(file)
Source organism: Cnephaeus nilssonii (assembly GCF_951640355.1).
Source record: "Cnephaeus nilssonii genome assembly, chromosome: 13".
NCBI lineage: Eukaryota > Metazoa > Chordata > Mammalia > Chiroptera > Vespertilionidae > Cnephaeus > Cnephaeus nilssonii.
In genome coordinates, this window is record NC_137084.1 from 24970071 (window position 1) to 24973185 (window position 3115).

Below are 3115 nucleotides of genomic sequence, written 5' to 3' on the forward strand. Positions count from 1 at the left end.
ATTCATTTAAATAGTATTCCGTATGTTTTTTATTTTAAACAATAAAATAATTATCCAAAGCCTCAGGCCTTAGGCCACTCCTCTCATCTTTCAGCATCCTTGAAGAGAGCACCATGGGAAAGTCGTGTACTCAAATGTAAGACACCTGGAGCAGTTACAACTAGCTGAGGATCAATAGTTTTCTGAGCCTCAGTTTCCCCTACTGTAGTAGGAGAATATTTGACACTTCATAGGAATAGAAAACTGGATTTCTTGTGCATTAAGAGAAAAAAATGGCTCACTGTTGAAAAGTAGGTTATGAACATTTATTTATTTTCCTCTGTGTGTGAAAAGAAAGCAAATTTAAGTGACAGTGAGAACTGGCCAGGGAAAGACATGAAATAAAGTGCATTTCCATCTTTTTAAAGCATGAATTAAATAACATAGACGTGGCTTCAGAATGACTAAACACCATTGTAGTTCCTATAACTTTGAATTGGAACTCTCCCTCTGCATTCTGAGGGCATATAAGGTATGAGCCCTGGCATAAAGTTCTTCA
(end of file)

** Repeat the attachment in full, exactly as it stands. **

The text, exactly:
Source organism: Cnephaeus nilssonii (assembly GCF_951640355.1).
Source record: "Cnephaeus nilssonii genome assembly, chromosome: 13".
NCBI lineage: Eukaryota > Metazoa > Chordata > Mammalia > Chiroptera > Vespertilionidae > Cnephaeus > Cnephaeus nilssonii.
In genome coordinates, this window is record NC_137084.1 from 24970071 (window position 1) to 24973185 (window position 3115).

Below are 3115 nucleotides of genomic sequence, written 5' to 3' on the forward strand. Positions count from 1 at the left end.
ATTCATTTAAATAGTATTCCGTATGTTTTTTATTTTAAACAATAAAATAATTATCCAAAGCCTCAGGCCTTAGGCCACTCCTCTCATCTTTCAGCATCCTTGAAGAGAGCACCATGGGAAAGTCGTGTACTCAAATGTAAGACACCTGGAGCAGTTACAACTAGCTGAGGATCAATAGTTTTCTGAGCCTCAGTTTCCCCTACTGTAGTAGGAGAATATTTGACACTTCATAGGAATAGAAAACTGGATTTCTTGTGCATTAAGAGAAAAAAATGGCTCACTGTTGAAAAGTAGGTTATGAACATTTATTTATTTTCCTCTGTGTGTGAAAAGAAAGCAAATTTAAGTGACAGTGAGAACTGGCCAGGGAAAGACATGAAATAAAGTGCATTTCCATCTTTTTAAAGCATGAATTAAATAACATAGACGTGGCTTCAGAATGACTAAACACCATTGTAGTTCCTATAACTTTGAATTGGAACTCTCCCTCTGCATTCTGAGGGCATATAAGGTATGAGCCCTGGCATAAAGTTCTTCA